Ultimately, it is comforting, energizing and exciting that we have built up a portfolio of offerings and solutions that align well with the needs and visions today’s business leaders see as necessary to remain successful in their respective markets. Thanks to all of the attendees and analysts with whom I had the pleasure of speaking to at the event. It was an awesome few days of learning and sharing ideas!

I am happy to announce a new podcast series from SugarCRM. This, among others to come, will be a series of short, but useful vignettes focused on forging a path to long-term CRM success.

The first series is titled: CRM Secrets Revealed. It outlines a lot of “secrets” (but for many of us who have deployed CRM – these are more truisms than secrets) that some CRM providers DON’T want you to know. The series represents the launch of our podcast channel: CRM Insights.

I hope you can tune in to these podcasts, and hopefully learn something new that can help your CRM evaluation or deployment. Or, simply sit back and be entertained during your commute or time on the elliptical!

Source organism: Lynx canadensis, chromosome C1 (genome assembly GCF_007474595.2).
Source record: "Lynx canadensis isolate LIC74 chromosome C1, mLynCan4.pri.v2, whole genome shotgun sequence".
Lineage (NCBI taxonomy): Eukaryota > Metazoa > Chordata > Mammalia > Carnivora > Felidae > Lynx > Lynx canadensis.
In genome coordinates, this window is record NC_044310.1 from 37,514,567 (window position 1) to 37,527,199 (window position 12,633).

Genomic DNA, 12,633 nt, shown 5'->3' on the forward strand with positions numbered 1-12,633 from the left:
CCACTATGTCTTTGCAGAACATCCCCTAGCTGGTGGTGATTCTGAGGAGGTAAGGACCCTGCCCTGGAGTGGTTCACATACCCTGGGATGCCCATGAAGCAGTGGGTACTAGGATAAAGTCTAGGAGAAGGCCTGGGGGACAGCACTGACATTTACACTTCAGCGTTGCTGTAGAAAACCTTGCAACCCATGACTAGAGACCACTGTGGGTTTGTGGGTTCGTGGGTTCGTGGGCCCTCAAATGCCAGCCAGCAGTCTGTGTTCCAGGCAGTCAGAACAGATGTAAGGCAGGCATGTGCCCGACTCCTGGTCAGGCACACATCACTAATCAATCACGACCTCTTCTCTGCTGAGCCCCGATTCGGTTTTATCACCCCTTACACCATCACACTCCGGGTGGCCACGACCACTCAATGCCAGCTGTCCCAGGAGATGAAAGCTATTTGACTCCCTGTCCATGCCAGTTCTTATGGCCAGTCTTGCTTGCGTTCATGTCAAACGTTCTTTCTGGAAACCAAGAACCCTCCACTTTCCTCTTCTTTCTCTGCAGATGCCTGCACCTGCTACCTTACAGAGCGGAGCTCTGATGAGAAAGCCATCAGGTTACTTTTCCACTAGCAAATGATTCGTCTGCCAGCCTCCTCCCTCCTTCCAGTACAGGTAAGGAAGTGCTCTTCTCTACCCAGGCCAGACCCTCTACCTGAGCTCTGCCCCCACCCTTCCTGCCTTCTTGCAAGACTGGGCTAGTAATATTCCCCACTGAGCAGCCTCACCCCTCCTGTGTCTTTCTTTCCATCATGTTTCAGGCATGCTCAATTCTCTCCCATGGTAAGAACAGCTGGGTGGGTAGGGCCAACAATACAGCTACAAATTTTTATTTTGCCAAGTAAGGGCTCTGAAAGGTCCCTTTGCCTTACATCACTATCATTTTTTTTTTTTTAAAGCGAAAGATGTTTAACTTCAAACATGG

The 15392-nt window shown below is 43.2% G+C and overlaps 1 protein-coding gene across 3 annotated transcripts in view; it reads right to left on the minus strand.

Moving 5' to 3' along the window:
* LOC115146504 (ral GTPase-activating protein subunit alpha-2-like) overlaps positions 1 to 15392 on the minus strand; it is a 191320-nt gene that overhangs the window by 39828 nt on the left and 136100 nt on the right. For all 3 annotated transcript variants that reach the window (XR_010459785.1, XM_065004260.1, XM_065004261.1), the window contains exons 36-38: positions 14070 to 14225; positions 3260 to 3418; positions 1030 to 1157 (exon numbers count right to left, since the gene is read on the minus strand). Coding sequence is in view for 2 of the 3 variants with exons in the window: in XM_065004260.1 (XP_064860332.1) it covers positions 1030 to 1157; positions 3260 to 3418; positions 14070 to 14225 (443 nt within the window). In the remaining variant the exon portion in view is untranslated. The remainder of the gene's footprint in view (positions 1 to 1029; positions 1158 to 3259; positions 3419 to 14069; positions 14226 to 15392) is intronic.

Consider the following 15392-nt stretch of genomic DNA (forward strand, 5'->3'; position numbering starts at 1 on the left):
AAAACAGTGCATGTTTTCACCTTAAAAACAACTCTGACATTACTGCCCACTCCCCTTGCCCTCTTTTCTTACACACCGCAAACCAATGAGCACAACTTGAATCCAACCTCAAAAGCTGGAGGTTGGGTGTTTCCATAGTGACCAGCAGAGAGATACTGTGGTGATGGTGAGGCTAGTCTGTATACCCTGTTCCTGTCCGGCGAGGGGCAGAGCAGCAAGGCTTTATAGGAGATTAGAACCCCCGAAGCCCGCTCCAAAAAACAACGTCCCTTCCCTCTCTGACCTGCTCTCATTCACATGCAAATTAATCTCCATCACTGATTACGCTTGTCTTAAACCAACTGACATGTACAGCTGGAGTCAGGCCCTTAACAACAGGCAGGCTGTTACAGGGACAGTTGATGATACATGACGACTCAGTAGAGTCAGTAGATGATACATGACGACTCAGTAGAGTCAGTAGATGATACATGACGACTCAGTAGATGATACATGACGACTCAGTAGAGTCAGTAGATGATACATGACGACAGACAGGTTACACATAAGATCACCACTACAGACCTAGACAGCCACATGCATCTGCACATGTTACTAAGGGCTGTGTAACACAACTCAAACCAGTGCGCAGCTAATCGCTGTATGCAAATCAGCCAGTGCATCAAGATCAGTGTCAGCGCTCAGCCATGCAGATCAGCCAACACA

Is your organization using Sugar to automate sales, marketing, support, or in some other unique way? Have you gained benefit from the flexibility and cost-effectiveness of the Sugar platform?

Then it’s time for your voice to be heard.

pi

Gartner’s Peer Insights is an innovative new concept from the analysis firm. Rather than have potential decision-makers hear only from analysts, who may or may not have hands-on experience with the software they recommend, Peer Insights gives potential buyers first hand analysis from actual users.

These reviews, combined with other steps in the evaluation process, can better equip IT and line of business decision-makers with the tools they need to best address their CRM initiatives.

Want your voice heard? Simply provide a review by clicking HERE.

We look forward to reading your thoughtful reviews!